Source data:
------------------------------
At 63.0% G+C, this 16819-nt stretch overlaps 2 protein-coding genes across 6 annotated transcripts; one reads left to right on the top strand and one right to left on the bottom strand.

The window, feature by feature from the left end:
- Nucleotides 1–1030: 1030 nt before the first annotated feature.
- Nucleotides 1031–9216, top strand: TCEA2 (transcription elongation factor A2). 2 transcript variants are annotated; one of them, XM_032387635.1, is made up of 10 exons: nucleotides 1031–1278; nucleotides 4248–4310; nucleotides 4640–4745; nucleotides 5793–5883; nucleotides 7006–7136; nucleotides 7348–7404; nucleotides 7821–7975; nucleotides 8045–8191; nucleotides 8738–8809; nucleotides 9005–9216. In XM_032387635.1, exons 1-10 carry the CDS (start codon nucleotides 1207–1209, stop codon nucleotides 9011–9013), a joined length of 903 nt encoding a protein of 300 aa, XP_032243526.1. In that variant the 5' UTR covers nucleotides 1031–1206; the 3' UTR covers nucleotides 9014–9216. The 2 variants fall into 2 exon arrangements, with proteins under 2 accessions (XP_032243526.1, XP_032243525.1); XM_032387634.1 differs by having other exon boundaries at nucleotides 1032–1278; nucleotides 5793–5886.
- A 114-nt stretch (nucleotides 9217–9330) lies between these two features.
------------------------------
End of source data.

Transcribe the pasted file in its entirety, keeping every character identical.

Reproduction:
At 63.0% G+C, this 16819-nt stretch overlaps 2 protein-coding genes across 6 annotated transcripts; one reads left to right on the top strand and one right to left on the bottom strand.

The window, feature by feature from the left end:
- Nucleotides 1–1030: 1030 nt before the first annotated feature.
- Nucleotides 1031–9216, top strand: TCEA2 (transcription elongation factor A2). 2 transcript variants are annotated; one of them, XM_032387635.1, is made up of 10 exons: nucleotides 1031–1278; nucleotides 4248–4310; nucleotides 4640–4745; nucleotides 5793–5883; nucleotides 7006–7136; nucleotides 7348–7404; nucleotides 7821–7975; nucleotides 8045–8191; nucleotides 8738–8809; nucleotides 9005–9216. In XM_032387635.1, exons 1-10 carry the CDS (start codon nucleotides 1207–1209, stop codon nucleotides 9011–9013), a joined length of 903 nt encoding a protein of 300 aa, XP_032243526.1. In that variant the 5' UTR covers nucleotides 1031–1206; the 3' UTR covers nucleotides 9014–9216. The 2 variants fall into 2 exon arrangements, with proteins under 2 accessions (XP_032243526.1, XP_032243525.1); XM_032387634.1 differs by having other exon boundaries at nucleotides 1032–1278; nucleotides 5793–5886.
- A 114-nt stretch (nucleotides 9217–9330) lies between these two features.